Genetic quirk in 25% of Labrador retrievers can lead to overeating, obesity

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Retrievers are known to be food-motivated dogs, but a gene mutation found in some of these pups causes them to have not only an insatiable appetite but also lower metabolism, a combination that can lead to obesity, a new study finds.

This “double whammy” is caused by a mutation in the POMC gene, which plays a role in satiety by alerting the brain of hunger, according to a statement.

This genetic anomaly affects 25% of Labrador retrievers and 66% of flat-coated retrievers, and can cause the dogs to feel hungry even when their stomachs are full, according to a study published Wednesday (March 6) in the journal Science Advances.

“We found that a mutation in the POMC gene seems to make dogs hungrier,” Eleanor Raffan, an assistant professor in systems physiology at the University of Cambridge in the U.K., said in the statement. “Affected dogs tend to overeat because they get hungry between meals more quickly than dogs without the mutation.”

In the study, researchers analyzed 87 adult pet Labrador retrievers that were either a healthy weight or were slightly overweight. The researchers fed each dog a can of food every 20 minutes until the canines were stuffed. All of the dogs “ate huge amounts of food,” but those with the POMC mutation ate the same amount as those without it, showing “they all feel full with a similar amount of food,” according to the statement.

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However, on a separate day, the researchers conducted what they called the “sausage in a box test.” Three hours after feeding the dogs a basic breakfast, they tempted them with a meaty tidbit inside a clear plastic box with a partly cut open lid, so that the dogs could smell but not access the delectable treat. 

The dogs with the mutation “tried significantly harder” to nab the sausage versus those without it, indicating that they were more motivated to snag the snack due to higher hunger.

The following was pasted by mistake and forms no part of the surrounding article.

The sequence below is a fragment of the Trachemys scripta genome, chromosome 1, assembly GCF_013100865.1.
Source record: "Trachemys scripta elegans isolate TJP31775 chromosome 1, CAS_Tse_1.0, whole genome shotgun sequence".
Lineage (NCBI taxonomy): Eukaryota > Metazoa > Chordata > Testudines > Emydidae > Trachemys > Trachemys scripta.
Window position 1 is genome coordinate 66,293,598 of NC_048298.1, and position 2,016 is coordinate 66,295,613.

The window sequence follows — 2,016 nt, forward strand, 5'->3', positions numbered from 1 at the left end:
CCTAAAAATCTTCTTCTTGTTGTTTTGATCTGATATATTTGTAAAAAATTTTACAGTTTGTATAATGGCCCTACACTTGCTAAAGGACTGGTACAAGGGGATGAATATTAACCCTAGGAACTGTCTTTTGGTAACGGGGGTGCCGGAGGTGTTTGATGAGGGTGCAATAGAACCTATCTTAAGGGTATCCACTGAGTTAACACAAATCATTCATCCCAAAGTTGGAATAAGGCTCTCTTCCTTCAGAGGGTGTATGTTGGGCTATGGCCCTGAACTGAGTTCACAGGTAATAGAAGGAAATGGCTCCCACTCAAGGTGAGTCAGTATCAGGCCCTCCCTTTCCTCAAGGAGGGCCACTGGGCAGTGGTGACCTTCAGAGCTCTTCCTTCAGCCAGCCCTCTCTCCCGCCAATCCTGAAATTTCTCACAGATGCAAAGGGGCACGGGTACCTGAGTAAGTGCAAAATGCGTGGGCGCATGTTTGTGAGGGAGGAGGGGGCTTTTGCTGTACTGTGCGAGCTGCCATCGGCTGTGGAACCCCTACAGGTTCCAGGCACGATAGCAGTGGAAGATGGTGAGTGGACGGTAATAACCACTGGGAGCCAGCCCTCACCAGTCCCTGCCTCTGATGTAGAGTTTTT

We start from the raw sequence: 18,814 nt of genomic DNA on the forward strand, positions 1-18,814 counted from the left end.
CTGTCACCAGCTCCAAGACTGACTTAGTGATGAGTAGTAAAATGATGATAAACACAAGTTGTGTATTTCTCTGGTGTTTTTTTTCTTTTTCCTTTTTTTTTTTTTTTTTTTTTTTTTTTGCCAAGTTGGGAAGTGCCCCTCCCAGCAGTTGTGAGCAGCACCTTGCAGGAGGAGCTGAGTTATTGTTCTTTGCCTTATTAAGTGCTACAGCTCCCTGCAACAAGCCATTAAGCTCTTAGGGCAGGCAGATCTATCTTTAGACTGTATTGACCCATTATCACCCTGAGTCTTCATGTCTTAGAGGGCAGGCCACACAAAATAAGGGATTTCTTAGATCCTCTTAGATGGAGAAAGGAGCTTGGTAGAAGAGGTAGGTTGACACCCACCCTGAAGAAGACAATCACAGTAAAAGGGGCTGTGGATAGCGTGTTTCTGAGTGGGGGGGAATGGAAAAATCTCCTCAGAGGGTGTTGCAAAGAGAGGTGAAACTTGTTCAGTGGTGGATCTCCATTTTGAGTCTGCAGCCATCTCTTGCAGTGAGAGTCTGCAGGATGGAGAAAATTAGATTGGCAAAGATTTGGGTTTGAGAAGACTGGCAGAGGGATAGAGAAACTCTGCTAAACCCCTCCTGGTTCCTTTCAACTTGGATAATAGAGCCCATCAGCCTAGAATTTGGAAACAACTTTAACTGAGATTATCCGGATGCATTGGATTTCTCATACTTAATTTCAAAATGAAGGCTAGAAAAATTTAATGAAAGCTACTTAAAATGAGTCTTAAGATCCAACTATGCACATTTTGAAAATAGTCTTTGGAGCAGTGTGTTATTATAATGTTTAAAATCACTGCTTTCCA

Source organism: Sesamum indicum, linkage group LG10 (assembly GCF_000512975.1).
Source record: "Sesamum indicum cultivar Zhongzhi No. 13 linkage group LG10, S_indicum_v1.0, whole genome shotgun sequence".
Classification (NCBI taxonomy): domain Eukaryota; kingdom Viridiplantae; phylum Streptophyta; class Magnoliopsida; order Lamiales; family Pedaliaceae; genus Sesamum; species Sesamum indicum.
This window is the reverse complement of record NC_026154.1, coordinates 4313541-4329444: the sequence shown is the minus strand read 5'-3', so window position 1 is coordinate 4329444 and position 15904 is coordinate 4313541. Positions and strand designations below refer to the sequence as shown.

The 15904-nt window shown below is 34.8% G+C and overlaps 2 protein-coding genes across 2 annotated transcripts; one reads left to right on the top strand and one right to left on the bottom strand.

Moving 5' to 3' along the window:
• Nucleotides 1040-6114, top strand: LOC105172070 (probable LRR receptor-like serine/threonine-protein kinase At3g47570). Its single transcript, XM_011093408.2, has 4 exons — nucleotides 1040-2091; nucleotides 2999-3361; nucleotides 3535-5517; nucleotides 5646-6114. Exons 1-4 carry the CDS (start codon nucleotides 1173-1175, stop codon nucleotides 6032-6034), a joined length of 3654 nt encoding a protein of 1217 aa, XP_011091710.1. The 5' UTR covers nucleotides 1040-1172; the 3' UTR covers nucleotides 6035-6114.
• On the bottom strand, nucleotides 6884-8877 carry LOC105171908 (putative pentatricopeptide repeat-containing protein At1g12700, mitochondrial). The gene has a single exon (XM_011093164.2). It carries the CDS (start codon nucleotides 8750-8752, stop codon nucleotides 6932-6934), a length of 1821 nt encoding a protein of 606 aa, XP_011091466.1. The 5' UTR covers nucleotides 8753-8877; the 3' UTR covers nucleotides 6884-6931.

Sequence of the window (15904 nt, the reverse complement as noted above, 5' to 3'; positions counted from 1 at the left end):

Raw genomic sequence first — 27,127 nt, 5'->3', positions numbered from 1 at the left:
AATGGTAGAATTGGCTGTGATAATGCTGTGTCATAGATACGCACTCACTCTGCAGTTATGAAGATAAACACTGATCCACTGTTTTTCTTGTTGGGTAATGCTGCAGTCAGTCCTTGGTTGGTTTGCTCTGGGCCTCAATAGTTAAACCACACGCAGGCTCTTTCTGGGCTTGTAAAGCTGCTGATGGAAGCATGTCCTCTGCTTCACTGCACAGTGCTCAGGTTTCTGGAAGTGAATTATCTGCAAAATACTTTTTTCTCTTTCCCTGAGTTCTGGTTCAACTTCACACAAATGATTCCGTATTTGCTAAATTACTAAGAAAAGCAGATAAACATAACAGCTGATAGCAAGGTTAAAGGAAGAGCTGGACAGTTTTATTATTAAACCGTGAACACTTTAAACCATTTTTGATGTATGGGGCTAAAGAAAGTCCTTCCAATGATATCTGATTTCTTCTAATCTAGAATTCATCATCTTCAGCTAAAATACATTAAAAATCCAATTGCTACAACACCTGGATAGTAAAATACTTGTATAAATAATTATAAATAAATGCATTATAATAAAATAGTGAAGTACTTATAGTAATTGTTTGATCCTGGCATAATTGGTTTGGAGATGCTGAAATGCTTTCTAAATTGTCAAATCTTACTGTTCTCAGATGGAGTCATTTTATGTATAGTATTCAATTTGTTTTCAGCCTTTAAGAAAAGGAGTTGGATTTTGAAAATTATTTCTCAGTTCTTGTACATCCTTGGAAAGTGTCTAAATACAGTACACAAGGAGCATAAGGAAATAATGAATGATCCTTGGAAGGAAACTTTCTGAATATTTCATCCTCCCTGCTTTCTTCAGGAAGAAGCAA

After the test, dogs slept in chambers that measured the gases they exhaled, as an approximate measure of their metabolic activity. This revealed that the POMC canines burned about 25% fewer calories than the other dogs when at rest.

The team also found that the POMC mutation changes a pathway in the dogs’ brains that is linked to body-weight regulation. In effect, the mutation drives a starvation signal that tells the body to eat more food and to conserve energy by slowing down the metabolic rate even though the dogs are not actually starving.

Interestingly, the POMC gene and its effect on brain pathways is similar in humans, and mutations in the gene can also lead to obesity.

“People are often rude about the owners of fat dogs, blaming them for not properly managing their dogs’ diet and exercise,” Raffan said. “But we’ve shown that Labradors with this genetic mutation are looking for food all the time, trying to increase their energy intake.”

She recommended that retriever owners space out food rations, for instance, by putting their dog’s food in a puzzle feeder or by spreading it around a yard so it takes the dogs longer to eat it.

“It’s very difficult to keep these dogs slim, but it can be done,” Raffan said.